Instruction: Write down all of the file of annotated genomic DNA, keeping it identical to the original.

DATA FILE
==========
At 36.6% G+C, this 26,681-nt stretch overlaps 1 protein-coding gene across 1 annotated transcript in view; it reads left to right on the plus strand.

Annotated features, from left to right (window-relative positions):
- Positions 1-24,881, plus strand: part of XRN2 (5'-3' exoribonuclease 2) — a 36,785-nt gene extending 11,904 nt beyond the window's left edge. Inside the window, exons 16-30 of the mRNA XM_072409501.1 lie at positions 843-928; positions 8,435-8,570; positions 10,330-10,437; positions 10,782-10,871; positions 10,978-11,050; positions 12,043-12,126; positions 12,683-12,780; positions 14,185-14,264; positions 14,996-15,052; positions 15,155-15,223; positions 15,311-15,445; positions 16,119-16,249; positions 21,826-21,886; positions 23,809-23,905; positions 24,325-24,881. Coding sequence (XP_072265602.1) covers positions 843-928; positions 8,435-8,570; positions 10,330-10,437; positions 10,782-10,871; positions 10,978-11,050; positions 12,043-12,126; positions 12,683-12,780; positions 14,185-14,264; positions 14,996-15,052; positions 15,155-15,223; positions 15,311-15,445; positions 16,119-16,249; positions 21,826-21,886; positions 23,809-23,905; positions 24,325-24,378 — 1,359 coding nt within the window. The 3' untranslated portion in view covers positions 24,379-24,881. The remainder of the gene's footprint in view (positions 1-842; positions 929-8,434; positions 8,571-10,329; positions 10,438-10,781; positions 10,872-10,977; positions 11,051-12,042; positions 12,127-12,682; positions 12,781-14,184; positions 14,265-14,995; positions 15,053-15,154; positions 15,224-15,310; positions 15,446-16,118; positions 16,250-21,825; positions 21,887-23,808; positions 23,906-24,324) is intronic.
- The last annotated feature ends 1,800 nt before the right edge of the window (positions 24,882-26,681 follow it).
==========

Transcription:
At 36.6% G+C, this 26,681-nt stretch overlaps 1 protein-coding gene across 1 annotated transcript in view; it reads left to right on the plus strand.

Annotated features, from left to right (window-relative positions):
- Positions 1-24,881, plus strand: part of XRN2 (5'-3' exoribonuclease 2) — a 36,785-nt gene extending 11,904 nt beyond the window's left edge. Inside the window, exons 16-30 of the mRNA XM_072409501.1 lie at positions 843-928; positions 8,435-8,570; positions 10,330-10,437; positions 10,782-10,871; positions 10,978-11,050; positions 12,043-12,126; positions 12,683-12,780; positions 14,185-14,264; positions 14,996-15,052; positions 15,155-15,223; positions 15,311-15,445; positions 16,119-16,249; positions 21,826-21,886; positions 23,809-23,905; positions 24,325-24,881. Coding sequence (XP_072265602.1) covers positions 843-928; positions 8,435-8,570; positions 10,330-10,437; positions 10,782-10,871; positions 10,978-11,050; positions 12,043-12,126; positions 12,683-12,780; positions 14,185-14,264; positions 14,996-15,052; positions 15,155-15,223; positions 15,311-15,445; positions 16,119-16,249; positions 21,826-21,886; positions 23,809-23,905; positions 24,325-24,378 — 1,359 coding nt within the window. The 3' untranslated portion in view covers positions 24,379-24,881. The remainder of the gene's footprint in view (positions 1-842; positions 929-8,434; positions 8,571-10,329; positions 10,438-10,781; positions 10,872-10,977; positions 11,051-12,042; positions 12,127-12,682; positions 12,781-14,184; positions 14,265-14,995; positions 15,053-15,154; positions 15,224-15,310; positions 15,446-16,118; positions 16,250-21,825; positions 21,887-23,808; positions 23,906-24,324) is intronic.
- The last annotated feature ends 1,800 nt before the right edge of the window (positions 24,882-26,681 follow it).